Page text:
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Boomkat Product Review:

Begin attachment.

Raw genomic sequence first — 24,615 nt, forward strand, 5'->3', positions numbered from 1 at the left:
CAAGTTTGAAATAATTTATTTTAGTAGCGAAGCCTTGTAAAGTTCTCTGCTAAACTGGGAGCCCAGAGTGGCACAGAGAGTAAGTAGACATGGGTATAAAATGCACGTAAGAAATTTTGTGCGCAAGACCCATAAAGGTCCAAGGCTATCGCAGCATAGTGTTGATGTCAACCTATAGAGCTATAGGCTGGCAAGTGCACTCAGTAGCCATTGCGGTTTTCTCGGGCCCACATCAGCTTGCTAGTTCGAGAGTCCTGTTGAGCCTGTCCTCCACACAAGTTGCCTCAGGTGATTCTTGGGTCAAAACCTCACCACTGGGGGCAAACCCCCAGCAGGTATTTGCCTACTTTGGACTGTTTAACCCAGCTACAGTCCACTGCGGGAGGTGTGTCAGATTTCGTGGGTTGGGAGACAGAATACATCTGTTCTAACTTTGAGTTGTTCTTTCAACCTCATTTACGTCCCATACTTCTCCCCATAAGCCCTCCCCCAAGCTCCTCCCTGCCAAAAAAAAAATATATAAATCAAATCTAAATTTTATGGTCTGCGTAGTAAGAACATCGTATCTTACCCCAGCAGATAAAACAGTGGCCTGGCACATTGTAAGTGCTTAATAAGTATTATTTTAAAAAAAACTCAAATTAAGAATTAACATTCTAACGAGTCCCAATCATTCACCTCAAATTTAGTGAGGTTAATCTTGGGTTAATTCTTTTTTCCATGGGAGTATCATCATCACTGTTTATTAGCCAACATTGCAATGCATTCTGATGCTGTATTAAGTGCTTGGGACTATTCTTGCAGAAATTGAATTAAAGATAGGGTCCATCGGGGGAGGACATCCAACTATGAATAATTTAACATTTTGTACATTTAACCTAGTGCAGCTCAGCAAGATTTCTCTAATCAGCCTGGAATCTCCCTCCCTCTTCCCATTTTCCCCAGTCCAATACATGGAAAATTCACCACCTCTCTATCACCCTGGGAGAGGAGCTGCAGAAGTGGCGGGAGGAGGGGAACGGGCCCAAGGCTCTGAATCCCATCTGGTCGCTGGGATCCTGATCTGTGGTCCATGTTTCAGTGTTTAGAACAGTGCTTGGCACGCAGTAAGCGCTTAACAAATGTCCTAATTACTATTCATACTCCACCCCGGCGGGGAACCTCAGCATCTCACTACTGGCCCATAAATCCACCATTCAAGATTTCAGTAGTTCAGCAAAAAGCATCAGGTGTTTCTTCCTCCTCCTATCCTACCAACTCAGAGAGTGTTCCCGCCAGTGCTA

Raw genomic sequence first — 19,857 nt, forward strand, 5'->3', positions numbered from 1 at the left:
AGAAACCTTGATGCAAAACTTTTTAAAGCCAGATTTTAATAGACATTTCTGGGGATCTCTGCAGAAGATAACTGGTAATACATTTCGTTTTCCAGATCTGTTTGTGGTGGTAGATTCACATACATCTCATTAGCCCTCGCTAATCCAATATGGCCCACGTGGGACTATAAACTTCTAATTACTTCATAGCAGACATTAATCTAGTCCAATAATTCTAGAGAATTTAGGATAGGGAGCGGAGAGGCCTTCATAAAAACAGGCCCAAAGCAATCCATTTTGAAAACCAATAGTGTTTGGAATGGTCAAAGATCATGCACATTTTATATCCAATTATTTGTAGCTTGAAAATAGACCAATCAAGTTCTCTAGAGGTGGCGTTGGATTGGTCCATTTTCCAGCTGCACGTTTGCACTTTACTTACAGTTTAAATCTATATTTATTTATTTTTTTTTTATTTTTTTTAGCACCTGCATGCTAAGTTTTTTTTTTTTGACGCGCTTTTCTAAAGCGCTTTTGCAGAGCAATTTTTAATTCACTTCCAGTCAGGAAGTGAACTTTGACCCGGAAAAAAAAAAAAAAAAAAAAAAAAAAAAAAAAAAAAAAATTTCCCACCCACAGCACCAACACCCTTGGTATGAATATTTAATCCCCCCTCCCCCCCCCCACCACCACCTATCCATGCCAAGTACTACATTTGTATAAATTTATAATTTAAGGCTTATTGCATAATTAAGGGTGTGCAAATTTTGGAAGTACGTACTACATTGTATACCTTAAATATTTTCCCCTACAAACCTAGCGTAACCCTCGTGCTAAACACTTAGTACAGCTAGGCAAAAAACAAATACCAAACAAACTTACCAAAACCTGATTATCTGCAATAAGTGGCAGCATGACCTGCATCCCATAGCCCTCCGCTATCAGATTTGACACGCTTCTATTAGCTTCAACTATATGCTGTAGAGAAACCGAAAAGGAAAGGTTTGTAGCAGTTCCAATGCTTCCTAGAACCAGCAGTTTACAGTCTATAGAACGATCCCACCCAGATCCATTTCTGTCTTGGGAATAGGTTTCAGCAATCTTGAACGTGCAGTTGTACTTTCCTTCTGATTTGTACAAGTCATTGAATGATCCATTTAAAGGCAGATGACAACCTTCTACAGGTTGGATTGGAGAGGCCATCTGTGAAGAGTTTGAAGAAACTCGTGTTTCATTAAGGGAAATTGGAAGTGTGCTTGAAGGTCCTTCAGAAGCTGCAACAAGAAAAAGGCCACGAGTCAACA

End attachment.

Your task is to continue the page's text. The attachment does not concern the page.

On Narrow Stairs, Death Cab For Cutie consolidate their transition from indie big fish to major label stars with an album that seems to be consciously, defiantly alternative. Choosing an eight-and-a-half minute krautrock song for a single is a fairly bold statement in itself, and however much of a grower 'I Will Possess Your Heart' turns out to be, it's still nowhere near as infused with Death Cab's peppy pop brilliance as just about everything else on this album. The single seems to strive towards the same motorik ambitions as Wilco's 'Spiders (Kidsmoke)', or perhaps more appropriately, Coldplay's Kraftwerk riff-pinching 'Talk': this is an otherwise very commercial band striving for a glimmer of sophistication that wouldn't otherwise be a part of their repertoire. While there's nothing inherently wrong with that, Ben Gibbard's writing seems stifled by this stylistic departure, and he sounds a good deal less assured than on punchier numbers like 'No Sunlight' and 'Long Division', which bring the band back into familiar form. Thanks to guitarist Chris Walla's elaborate production Narrow Stairs is a rich, varied listen, sounding bright and expansive on rockers like 'Cath...', but atmospheric and layered on 'Bixby Canyon Bridge'. The endless knob-twiddling approach yields one or two rare misfires too though: the sampled tabla loops on 'Pity And Fear' seem superfluous and at odds with the band's sound right up until a big, lumbering guitar riff reminiscent of Radiohead's 'Airbag' reclaims the song. Also breaking the character of the album slightly, 'You Can Do Better Than Me' goes a bit Brian Wilson in its arrangement, only to dissipate before two minutes is up and segue into 'Grapevine Fires', one of the album's clear standouts, presumably taking the California bush fires of last year as its setting. Narrow Stairs sounds like the work of a band who are clearly looking to up their game and meet with the challenges of working on a bigger scale as major label artists, and cleverly, they haven't opted for all-out stadium rock or FM-friendly pop; instead Death Cab have made their music that little bit more ambitious, and they sound refreshed for having done so.